Trump’s Former CFO, Allen Weisselberg, in Negotiations Over Perjury Plea


Allen H. Weisselberg, a longtime lieutenant to Donald J. Trump, is negotiating a deal with Manhattan prosecutors that would require him to plead guilty to perjury, people with knowledge of the matter said.

As part of the potential agreement with the Manhattan district attorney’s office, Mr. Weisselberg would have to admit that he lied on the witness stand in Mr. Trump’s recent civil fraud trial, the people said.

Mr. Weisselberg, the former chief financial officer at Mr. Trump’s family business, also would have to say that he lied under oath during in an interview with the New York attorney general’s office, which brought the civil fraud case.

The situation springs from a web of criminal and civil cases brought by the two agencies and would culminate a lengthy pressure campaign by the district attorney, Alvin L. Bragg, whose prosecutors had sought Mr. Weisselberg’s cooperation as they investigated whether Mr. Trump committed electoral and financial crimes. Even without Mr. Weisselberg’s cooperation, they indicted Mr. Trump last year in the election-related case, which is scheduled for trial in late March.

The deal being negotiated would most likely not require Mr. Weisselberg, 76, to turn on his former boss. Although Mr. Weisselberg was involved in the action at the heart of that case — a hush-money payment meant to bury a potential sex scandal just before the 2016 election — prosecutors are not expected to call him as a witness. And the investigation that most required Mr. Weisselberg’s help, the district attorney’s inquiry into Mr. Trump’s finances, may no longer be a priority for prosecutors.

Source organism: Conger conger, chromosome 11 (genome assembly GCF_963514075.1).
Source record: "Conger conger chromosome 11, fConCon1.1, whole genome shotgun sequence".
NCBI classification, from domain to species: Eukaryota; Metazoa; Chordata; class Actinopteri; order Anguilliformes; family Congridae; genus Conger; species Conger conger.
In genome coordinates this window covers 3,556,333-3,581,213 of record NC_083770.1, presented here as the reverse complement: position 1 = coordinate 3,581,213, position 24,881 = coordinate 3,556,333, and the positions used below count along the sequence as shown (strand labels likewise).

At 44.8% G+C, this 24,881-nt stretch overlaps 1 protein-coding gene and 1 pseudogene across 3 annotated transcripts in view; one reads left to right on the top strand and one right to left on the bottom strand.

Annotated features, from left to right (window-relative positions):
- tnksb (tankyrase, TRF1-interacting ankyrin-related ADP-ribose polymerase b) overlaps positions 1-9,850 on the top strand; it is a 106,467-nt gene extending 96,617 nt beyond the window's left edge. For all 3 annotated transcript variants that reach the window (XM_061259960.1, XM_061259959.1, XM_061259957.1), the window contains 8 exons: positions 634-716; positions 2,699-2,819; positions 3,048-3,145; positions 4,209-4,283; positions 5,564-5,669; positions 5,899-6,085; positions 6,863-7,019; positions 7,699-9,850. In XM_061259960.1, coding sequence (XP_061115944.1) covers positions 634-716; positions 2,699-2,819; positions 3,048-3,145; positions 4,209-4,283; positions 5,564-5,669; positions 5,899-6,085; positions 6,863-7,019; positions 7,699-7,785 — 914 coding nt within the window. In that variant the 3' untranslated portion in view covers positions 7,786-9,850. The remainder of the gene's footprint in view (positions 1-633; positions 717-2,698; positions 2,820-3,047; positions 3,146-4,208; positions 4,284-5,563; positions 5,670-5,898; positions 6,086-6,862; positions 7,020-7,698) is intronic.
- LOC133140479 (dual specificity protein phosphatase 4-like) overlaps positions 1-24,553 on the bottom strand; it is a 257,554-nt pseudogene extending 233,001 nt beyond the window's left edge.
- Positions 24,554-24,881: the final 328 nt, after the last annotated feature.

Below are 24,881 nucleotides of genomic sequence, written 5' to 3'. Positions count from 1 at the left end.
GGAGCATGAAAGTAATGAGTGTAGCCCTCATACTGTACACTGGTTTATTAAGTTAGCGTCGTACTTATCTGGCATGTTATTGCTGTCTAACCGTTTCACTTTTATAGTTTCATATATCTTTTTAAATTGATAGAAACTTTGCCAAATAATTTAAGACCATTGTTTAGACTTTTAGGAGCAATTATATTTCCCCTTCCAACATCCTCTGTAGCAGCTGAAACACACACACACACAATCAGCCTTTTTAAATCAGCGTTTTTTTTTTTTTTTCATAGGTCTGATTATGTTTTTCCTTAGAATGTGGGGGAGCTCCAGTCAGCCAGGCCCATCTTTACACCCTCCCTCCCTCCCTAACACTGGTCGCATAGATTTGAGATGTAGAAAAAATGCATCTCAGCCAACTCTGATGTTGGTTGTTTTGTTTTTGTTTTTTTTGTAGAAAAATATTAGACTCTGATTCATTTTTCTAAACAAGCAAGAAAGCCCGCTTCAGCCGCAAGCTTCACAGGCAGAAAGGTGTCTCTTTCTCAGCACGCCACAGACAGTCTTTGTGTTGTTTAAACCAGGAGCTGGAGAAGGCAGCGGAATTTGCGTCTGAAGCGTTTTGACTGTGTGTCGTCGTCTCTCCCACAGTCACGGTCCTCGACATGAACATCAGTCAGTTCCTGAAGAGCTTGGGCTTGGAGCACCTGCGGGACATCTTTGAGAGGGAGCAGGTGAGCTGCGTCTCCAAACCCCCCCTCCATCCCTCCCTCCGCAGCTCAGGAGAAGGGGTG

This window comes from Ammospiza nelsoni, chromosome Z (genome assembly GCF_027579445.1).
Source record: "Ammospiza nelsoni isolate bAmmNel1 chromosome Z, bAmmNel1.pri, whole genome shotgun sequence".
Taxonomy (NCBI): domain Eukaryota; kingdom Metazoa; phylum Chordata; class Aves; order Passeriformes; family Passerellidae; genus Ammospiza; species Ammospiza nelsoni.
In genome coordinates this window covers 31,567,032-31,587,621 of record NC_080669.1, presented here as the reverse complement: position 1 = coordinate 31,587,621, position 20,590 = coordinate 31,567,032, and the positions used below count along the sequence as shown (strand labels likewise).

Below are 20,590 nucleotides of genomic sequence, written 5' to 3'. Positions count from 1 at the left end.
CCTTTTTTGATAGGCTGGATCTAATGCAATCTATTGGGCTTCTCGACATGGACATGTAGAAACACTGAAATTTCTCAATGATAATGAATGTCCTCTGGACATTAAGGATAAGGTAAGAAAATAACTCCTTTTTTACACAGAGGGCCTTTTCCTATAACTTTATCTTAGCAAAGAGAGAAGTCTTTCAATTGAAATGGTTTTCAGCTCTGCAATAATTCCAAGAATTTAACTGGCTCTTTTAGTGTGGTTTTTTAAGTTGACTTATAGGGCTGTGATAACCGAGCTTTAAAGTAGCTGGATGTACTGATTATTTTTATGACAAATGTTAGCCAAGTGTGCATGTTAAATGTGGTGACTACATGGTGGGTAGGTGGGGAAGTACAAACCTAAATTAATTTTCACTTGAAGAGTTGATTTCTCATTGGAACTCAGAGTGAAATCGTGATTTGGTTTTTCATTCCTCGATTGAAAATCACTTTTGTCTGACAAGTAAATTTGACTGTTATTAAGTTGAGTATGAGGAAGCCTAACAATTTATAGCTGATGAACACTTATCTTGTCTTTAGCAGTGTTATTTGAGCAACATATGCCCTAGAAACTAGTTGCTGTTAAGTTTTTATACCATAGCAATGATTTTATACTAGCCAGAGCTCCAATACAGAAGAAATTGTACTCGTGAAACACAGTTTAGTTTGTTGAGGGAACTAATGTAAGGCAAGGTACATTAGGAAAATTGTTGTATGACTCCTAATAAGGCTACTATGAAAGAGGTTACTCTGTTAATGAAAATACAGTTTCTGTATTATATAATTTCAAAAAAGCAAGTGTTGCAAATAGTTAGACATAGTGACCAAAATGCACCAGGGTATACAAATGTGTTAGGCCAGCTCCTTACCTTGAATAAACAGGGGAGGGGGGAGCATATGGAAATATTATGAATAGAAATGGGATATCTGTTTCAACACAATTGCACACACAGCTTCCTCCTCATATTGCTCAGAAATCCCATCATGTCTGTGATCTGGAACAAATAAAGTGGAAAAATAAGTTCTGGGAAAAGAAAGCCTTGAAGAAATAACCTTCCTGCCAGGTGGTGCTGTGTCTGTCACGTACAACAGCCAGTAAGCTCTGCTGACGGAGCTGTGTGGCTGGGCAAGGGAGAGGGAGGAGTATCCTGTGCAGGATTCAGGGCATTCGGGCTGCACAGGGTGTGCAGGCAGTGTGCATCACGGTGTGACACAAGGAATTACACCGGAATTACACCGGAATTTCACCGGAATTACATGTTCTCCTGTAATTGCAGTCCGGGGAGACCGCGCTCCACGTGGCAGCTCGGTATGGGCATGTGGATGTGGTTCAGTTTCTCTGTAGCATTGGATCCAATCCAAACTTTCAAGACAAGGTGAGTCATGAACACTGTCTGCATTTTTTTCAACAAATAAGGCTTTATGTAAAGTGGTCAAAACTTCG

Although the potential agreement is unlikely to immediately affect Mr. Trump, it could strengthen Mr. Bragg’s hand before the former president’s trial. It could deter other witnesses in Mr. Trump’s circle from lying on the stand. And perjury charges could discredit Mr. Weisselberg, who has disputed details of the prosecution’s evidence in the case involving the 2016 election.

Yet Mr. Weisselberg, a fiercely loyal aide who for decades oversaw the finances of Mr. Trump’s family business, the Trump Organization, already had a credibility problem: It will be his second guilty plea in Manhattan in two years.

Mr. Weisselberg previously admitted that he orchestrated a scheme to award himself and other Trump Organization executives off-the-books luxuries. He went to jail on Rikers Island for about 100 days, and while he was there, the district attorney’s office warned him that it could file new charges.

Mr. Bragg’s office renewed that threat after the fraud trial last month, according to the people with knowledge of the matter, who requested anonymity to discuss confidential negotiations. That set the plea negotiations in motion. If the two sides don’t agree, the district attorney’s office could seek to indict Mr. Weisselberg.

Prosecutors often argue that perjury — particularly in a high-profile trial — undermines the broader ends of justice and cannot be ignored.

But Mr. Trump’s legal team has decried what it believes is an overzealous prosecution in service of a larger pursuit of Mr. Trump, and has argued it would be unfair to send Mr. Weisselberg — a septuagenarian with no violent history — to jail for a second time.